When the police investigation drew a blank, he published his home number so that any witnesses who were too frightened to speak to the police could contact him. He fielded 200 enquiries, and earlier this year four men were convicted of murder. Since then he has spearheaded a campaign against gun crime and gang culture in partnership with the other community leaders. More recently there were disturbances in the city, based on apparently unsubstantiated rumours of a rape. Sentamu says that exactly what happened is still unclear, but he has plans to meet the families involved.
In the same way, as soon as news of the impending collapse of MG Rover emerged, Sentamu requested a meeting with the management of the Birmingham car manufacturer, and publicly declared his intention to buy a Rover 75 because it was a well-designed and well-built car that would serve him for many years. And in 2004 he took out a full-colour advertisement in the Evening Mail calling on the people not to let extremists win seats in the local and Euro elections through apathy ("For God's sake Birmingham, use your vote"). No BNP or far-right candidates won seats. Another cause close to his heart is the Make Poverty History campaign. Last year he was invited by the Christian Socialist Movement to preach at the opening service of the Labour Party Conference, where he spoke on trade justice.
This grasp of ordinary local concerns may explain why Sentamu's admirers are drawn from other faiths as well as Christianity. Dr Mohammed Naseem, Chairman of Birmingham Central Mosque, calls him "very human, down to earth, and a friend of the common man", while Rabbi Leonard Tann, minister of Singers Hill Synagogue, praises him for having "held out the hand of friendship".
As Carl Chinn, Professor of Community History at the University of Birmingham, puts it: "He is able to talk to people of different kinds of beliefs, backgrounds and attitudes, partly because he has suffered so much f himself. He has made a massive effort to reach out to marginalised people, whether or not they are religious."
Sentamu is also well-known for his generosity: he gives away 20 per cent of his income, and entertains generously. He is a renowned cook (taught by his mother when he was ill as a child) and asked for a kitchen as his luxury on Desert Island Discs. He lists as his other interests music, reading, athletics and rugby. He also seems to have limitless energy, not only working extremely hard, but rising early every day to go to the gym before immersing himself in prayer.
At the heart of all he does, he says, is his prayer life. "Everything that I have ever fought for has come out of my deep sense of God," he says. "I never take up causes because they need to be taken up: I take them up because they have come out of a wrestling with God. Take the Iraq War: I wrestled with that, and came to my conclusions in prayer, so that no amount of persuading was going to change my mind. But we are not here to pursue issues and agendas, however important they might be. We are here to live and celebrate the good news of God."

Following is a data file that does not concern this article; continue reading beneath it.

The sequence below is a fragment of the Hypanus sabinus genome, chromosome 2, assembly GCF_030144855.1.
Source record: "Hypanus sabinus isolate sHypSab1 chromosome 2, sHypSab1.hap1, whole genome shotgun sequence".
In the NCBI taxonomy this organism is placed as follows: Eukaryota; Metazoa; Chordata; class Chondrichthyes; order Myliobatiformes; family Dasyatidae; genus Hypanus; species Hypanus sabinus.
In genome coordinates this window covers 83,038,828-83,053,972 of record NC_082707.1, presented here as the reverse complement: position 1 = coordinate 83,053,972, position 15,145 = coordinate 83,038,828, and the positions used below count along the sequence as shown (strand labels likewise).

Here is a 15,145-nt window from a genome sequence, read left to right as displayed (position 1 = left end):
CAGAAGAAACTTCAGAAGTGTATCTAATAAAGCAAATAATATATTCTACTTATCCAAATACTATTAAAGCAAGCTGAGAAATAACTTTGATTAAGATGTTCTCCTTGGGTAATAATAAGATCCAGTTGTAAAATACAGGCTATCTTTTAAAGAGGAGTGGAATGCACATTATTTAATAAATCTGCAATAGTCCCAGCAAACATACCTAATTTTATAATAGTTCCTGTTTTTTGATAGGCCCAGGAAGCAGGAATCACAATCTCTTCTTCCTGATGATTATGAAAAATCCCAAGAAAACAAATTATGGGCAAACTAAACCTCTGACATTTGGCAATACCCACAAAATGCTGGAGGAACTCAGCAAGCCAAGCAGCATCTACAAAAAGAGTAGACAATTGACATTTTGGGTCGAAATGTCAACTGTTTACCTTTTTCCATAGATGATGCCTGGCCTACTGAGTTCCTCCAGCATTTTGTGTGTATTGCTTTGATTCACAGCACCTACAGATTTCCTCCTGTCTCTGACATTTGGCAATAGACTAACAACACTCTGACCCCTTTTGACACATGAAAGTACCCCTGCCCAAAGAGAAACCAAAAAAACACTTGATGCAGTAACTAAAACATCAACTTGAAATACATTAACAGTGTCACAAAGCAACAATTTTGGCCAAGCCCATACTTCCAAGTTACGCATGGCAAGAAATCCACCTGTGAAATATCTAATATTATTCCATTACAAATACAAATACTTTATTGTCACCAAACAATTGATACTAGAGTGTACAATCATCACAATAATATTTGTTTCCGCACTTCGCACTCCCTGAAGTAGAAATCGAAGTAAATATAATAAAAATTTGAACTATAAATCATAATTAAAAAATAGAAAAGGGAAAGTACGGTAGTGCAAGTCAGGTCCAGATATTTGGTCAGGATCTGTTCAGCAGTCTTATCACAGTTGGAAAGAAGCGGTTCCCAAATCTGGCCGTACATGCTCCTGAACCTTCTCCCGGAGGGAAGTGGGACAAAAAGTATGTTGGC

Sentamu says he will be sorry to leave Birmingham. He is leaving a job he had expected to do for 10 years after just three. Now he and Margaret - who also works for the Church of England, helping to select future clergy - are exchanging their comfortable home in the leafy suburb of Harborne for the austere medieval palace of Bishopsthorpe. (Their children, Grace and Geoffrey, have both left home.) It's all a long way from Africa.
When he moves to York, his first priority will be to meet people. "I hope to find friends who will help me become the person I am trying to become. I have already written to say, 'Please let me know when I get things wrong.' I am looking forward to getting to know the people of Yorkshire." He grins. "I'm told they are straight talkers, so we are bound to get on."
He doesn't want, ultimately, to be remembered only for being the first black Archbishop of York. "I can't jump out my skin - I'm aware of that," he says. "But I'd like to be thought of as someone who made the Church accessible to everybody, particularly young people. As someone who brought the fun back. If I can contribute to the wellbeing of this great nation, I'll be very grateful. Abraham Lincoln said that wherever he found a weed, he'd plant a flower. I want to do the same thing."Reuse content